I think those Dutch bicycles are rather neat, but I have always had an affinity for simple bikes.  My own ride is a pink (yes, pink) beach cruiser complete with child seat in the back and a horn in the shape of a turtle.   I love that bike.   The only thing I am missing is a good basket to schlep stuff in.   Usually I use the child seat if I am childless, but that’s sort of a drag since I always have to be mindful of the stuff potentially falling out. 

This is an interesting excerpt from the NYT article about bike culture:

…George Bliss, who teaches at Pratt Institute in Brooklyn, and is the owner of Hub Station, a vintage bike shop in the West Village, believes the best P.R. for everyday biking comes from people outside the biking world, not inside….

Tomorrow, is, of course the big Earth Day Festival at Washington Park, so if you are going to be heading out there, what better way than on your bike?   The weather is supposed to be beautiful and Bike Alameda will be offering Free Bike Valet parking so you don’t need to worry about finding a place to lock up your bike.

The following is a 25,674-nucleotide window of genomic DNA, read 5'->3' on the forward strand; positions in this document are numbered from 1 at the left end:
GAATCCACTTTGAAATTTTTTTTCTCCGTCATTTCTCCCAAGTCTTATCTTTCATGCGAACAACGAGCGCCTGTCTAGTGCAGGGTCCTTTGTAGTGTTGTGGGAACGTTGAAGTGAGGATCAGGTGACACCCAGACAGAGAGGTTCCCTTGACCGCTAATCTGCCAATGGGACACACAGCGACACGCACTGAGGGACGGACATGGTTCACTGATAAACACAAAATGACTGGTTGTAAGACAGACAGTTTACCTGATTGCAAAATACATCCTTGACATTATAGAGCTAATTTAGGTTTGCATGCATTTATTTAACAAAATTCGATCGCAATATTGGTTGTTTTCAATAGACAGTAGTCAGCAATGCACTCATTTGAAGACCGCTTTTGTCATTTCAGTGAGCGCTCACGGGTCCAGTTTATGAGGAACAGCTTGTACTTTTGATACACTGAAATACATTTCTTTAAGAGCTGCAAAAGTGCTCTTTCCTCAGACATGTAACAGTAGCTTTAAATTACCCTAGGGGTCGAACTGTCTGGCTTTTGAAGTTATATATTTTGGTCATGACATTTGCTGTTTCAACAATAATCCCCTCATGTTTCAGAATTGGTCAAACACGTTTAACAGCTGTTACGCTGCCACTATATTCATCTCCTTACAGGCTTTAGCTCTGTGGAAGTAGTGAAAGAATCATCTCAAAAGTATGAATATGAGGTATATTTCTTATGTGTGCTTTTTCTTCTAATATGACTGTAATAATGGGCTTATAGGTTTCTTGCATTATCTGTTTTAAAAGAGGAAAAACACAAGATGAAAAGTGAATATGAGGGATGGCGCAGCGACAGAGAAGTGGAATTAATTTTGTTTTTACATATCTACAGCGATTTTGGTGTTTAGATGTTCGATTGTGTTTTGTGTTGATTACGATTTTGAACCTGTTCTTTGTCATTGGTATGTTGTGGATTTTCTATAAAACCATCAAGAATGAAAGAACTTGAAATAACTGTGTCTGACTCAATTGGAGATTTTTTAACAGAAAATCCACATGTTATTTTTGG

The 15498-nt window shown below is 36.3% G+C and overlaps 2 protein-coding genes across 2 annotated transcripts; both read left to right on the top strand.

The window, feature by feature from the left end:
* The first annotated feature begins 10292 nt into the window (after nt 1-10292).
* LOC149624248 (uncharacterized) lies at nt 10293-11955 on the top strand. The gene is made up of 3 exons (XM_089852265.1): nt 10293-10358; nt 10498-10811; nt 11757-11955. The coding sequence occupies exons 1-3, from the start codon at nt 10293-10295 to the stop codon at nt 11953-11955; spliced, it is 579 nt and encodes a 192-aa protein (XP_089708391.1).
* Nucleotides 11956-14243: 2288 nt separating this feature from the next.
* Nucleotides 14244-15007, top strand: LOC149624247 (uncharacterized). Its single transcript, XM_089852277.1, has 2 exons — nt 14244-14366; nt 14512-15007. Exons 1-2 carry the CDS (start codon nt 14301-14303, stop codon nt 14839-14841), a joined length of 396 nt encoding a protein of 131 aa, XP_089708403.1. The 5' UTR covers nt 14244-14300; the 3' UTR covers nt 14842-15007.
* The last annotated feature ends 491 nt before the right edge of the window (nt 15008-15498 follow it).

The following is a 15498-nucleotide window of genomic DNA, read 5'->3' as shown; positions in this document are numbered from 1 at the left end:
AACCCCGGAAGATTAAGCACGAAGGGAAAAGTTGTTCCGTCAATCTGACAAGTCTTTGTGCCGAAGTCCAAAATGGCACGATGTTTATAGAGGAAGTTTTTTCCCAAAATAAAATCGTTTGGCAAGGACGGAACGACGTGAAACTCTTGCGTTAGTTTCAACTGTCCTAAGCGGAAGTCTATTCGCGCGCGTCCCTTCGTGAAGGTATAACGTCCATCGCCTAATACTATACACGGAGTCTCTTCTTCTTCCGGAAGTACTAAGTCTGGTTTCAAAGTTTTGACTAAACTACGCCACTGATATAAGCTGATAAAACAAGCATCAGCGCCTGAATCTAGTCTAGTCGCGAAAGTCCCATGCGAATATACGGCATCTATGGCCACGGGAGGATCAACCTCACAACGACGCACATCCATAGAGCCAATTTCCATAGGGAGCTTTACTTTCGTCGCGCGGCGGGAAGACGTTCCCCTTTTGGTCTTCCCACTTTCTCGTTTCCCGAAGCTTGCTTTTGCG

April 23, 2009

Unemployed…in Greenland?

Filed under: Alameda, Alameda Point, Development, Election — Tags: , , — Lauren Do @ 6:55 am

Okay, quick quiz, which organizational body do you find to be the most authoritative?

  1. United Nations Intergovernmental Panel on Climate Change
  2. Pacific Institute
  3. International Scientific Congress on Climate Change
  4. San Francisco Bay Conservation and Development Commission

And just so you aren’t basing this on length of the name alone, let me give you a brief summary of the mission of each group:

United Nations Intergovernmental Panel on Climate Change

…The IPCC is a scientific body: the information it provides with its reports is based on scientific evidence and reflects existing viewpoints within the scientific community. The comprehensiveness of the scientific content is achieved through contributions from experts in all regions of the world and all relevant disciplines including, where appropriately documented, industry literature and traditional practices, and a two stage review process by experts and governments.